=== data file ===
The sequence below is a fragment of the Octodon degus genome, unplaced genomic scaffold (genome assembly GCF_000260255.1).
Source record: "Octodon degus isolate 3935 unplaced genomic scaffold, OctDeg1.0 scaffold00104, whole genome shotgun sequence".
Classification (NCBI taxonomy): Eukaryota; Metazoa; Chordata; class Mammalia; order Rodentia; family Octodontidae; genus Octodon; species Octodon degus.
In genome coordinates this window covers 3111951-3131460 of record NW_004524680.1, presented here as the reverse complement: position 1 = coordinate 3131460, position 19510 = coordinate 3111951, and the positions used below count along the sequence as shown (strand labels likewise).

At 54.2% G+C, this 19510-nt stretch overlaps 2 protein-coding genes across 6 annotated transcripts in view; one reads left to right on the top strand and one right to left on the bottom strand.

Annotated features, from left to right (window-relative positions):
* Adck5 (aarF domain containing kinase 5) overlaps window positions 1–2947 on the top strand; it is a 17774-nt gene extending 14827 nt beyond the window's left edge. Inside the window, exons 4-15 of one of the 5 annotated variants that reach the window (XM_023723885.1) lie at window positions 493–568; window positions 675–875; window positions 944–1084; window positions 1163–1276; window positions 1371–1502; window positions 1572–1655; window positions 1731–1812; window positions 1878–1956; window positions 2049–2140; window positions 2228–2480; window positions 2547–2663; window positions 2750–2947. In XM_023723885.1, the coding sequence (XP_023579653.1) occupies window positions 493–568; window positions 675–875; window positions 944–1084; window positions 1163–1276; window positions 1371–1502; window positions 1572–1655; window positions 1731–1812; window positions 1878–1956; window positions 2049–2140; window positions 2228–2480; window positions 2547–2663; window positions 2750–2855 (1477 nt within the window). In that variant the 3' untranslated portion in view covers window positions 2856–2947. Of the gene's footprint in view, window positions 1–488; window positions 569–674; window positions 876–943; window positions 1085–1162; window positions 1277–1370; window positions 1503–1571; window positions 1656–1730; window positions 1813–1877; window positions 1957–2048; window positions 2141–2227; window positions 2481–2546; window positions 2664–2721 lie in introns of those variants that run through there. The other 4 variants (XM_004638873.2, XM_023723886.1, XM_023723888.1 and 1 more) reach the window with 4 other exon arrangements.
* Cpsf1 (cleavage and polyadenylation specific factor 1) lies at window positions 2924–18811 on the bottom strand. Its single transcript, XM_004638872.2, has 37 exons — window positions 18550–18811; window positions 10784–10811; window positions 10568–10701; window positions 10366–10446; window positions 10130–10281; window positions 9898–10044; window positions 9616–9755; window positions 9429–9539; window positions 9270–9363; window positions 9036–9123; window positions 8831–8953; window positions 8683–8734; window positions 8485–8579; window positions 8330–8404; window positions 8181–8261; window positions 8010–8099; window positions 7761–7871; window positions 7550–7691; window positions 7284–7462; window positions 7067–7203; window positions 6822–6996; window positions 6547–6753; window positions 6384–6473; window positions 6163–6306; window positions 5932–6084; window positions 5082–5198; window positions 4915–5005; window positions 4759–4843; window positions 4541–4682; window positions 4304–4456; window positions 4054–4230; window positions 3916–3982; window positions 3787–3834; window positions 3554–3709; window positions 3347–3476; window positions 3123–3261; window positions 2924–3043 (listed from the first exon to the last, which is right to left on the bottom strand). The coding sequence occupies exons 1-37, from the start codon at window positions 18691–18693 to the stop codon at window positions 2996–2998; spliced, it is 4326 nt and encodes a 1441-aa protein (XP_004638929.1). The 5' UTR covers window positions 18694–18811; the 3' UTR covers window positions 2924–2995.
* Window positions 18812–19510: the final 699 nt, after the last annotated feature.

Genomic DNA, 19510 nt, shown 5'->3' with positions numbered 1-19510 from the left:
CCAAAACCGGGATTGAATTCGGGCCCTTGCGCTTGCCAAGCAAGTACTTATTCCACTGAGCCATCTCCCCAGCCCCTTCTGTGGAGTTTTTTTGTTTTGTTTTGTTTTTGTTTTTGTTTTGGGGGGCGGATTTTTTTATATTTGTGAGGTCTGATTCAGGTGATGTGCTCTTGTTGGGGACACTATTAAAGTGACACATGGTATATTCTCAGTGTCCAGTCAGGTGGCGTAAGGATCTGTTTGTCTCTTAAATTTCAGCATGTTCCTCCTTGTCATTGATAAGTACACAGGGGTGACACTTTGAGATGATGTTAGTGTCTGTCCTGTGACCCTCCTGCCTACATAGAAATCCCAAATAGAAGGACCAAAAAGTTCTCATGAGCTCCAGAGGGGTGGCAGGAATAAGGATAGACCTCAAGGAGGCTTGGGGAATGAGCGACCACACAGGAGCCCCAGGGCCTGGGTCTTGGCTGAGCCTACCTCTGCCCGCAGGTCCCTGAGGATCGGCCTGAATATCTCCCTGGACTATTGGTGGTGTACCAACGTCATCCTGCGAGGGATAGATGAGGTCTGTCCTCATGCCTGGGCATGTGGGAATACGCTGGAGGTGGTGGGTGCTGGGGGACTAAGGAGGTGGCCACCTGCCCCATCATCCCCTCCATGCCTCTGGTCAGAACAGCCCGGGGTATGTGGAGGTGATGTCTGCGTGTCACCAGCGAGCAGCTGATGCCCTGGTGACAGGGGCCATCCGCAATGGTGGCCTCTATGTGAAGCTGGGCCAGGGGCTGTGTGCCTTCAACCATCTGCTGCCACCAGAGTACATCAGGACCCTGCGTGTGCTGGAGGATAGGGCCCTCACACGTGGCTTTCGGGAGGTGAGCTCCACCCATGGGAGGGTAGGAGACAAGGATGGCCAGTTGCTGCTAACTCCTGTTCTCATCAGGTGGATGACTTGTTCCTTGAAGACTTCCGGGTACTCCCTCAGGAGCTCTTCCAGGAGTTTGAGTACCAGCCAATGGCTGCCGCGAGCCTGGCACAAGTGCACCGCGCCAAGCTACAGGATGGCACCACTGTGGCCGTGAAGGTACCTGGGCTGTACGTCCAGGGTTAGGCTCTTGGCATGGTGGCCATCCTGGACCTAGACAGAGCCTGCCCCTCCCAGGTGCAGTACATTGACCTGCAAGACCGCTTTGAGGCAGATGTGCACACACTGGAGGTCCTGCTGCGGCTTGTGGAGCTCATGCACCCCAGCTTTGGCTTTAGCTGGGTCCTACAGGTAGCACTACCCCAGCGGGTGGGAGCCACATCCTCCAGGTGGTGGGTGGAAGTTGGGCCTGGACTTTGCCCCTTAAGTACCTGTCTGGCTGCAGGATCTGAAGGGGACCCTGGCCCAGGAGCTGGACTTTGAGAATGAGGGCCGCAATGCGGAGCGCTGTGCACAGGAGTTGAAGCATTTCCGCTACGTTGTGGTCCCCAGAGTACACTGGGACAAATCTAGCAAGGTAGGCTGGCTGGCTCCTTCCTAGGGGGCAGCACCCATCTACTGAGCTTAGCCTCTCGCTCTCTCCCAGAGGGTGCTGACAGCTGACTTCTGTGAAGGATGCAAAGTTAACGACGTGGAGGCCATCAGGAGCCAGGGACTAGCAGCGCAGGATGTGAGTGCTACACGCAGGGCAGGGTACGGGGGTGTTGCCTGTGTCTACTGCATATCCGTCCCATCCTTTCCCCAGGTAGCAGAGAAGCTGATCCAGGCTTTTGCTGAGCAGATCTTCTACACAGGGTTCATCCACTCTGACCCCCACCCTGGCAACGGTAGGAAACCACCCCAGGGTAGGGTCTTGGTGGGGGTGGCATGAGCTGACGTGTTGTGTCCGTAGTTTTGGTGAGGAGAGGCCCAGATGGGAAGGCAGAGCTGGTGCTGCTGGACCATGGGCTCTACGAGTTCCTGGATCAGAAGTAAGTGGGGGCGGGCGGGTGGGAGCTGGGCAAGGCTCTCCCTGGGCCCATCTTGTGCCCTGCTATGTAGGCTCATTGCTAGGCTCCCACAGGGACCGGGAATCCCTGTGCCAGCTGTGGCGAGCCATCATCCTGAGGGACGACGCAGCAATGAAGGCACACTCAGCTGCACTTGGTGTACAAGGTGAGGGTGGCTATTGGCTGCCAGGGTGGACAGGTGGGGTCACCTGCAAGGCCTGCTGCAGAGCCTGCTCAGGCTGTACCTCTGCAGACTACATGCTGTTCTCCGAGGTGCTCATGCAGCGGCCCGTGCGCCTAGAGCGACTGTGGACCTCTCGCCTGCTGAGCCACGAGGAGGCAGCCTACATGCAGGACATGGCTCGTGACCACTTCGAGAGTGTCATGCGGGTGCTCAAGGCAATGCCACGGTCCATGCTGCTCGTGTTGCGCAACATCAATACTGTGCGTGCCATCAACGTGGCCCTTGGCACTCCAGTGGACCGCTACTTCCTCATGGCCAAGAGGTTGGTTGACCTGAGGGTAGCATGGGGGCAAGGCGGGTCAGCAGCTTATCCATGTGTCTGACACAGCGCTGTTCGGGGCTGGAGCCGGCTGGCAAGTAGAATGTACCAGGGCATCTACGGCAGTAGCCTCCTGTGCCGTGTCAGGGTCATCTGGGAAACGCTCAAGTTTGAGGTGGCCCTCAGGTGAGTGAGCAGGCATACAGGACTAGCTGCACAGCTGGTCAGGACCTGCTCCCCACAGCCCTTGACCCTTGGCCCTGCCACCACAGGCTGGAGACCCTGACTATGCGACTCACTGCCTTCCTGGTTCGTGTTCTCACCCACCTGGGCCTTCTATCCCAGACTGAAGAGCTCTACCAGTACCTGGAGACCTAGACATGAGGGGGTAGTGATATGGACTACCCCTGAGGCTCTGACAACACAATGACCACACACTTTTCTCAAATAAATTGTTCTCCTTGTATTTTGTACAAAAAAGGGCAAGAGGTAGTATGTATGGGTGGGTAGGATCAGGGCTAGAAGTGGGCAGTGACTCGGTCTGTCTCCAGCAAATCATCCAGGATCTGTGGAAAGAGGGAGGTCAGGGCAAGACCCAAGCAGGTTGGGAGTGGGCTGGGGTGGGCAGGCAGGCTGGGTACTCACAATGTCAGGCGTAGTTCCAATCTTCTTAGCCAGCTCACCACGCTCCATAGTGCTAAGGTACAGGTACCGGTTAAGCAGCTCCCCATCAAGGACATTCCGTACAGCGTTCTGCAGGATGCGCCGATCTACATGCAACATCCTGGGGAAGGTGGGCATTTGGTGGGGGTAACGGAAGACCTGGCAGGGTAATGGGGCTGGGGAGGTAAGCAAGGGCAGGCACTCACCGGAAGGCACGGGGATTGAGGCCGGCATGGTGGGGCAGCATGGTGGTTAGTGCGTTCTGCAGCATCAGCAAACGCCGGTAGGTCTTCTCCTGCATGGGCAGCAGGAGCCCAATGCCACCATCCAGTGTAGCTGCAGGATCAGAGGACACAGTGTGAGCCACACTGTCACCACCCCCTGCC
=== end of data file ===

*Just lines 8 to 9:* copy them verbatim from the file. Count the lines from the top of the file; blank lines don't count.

* Cpsf1 (cleavage and polyadenylation specific factor 1) lies at window positions 2924–18811 on the bottom strand. Its single transcript, XM_004638872.2, has 37 exons — window positions 18550–18811; window positions 10784–10811; window positions 10568–10701; window positions 10366–10446; window positions 10130–10281; window positions 9898–10044; window positions 9616–9755; window positions 9429–9539; window positions 9270–9363; window positions 9036–9123; window positions 8831–8953; window positions 8683–8734; window positions 8485–8579; window positions 8330–8404; window positions 8181–8261; window positions 8010–8099; window positions 7761–7871; window positions 7550–7691; window positions 7284–7462; window positions 7067–7203; window positions 6822–6996; window positions 6547–6753; window positions 6384–6473; window positions 6163–6306; window positions 5932–6084; window positions 5082–5198; window positions 4915–5005; window positions 4759–4843; window positions 4541–4682; window positions 4304–4456; window positions 4054–4230; window positions 3916–3982; window positions 3787–3834; window positions 3554–3709; window positions 3347–3476; window positions 3123–3261; window positions 2924–3043 (listed from the first exon to the last, which is right to left on the bottom strand). The coding sequence occupies exons 1-37, from the start codon at window positions 18691–18693 to the stop codon at window positions 2996–2998; spliced, it is 4326 nt and encodes a 1441-aa protein (XP_004638929.1). The 5' UTR covers window positions 18694–18811; the 3' UTR covers window positions 2924–2995.
* Window positions 18812–19510: the final 699 nt, after the last annotated feature.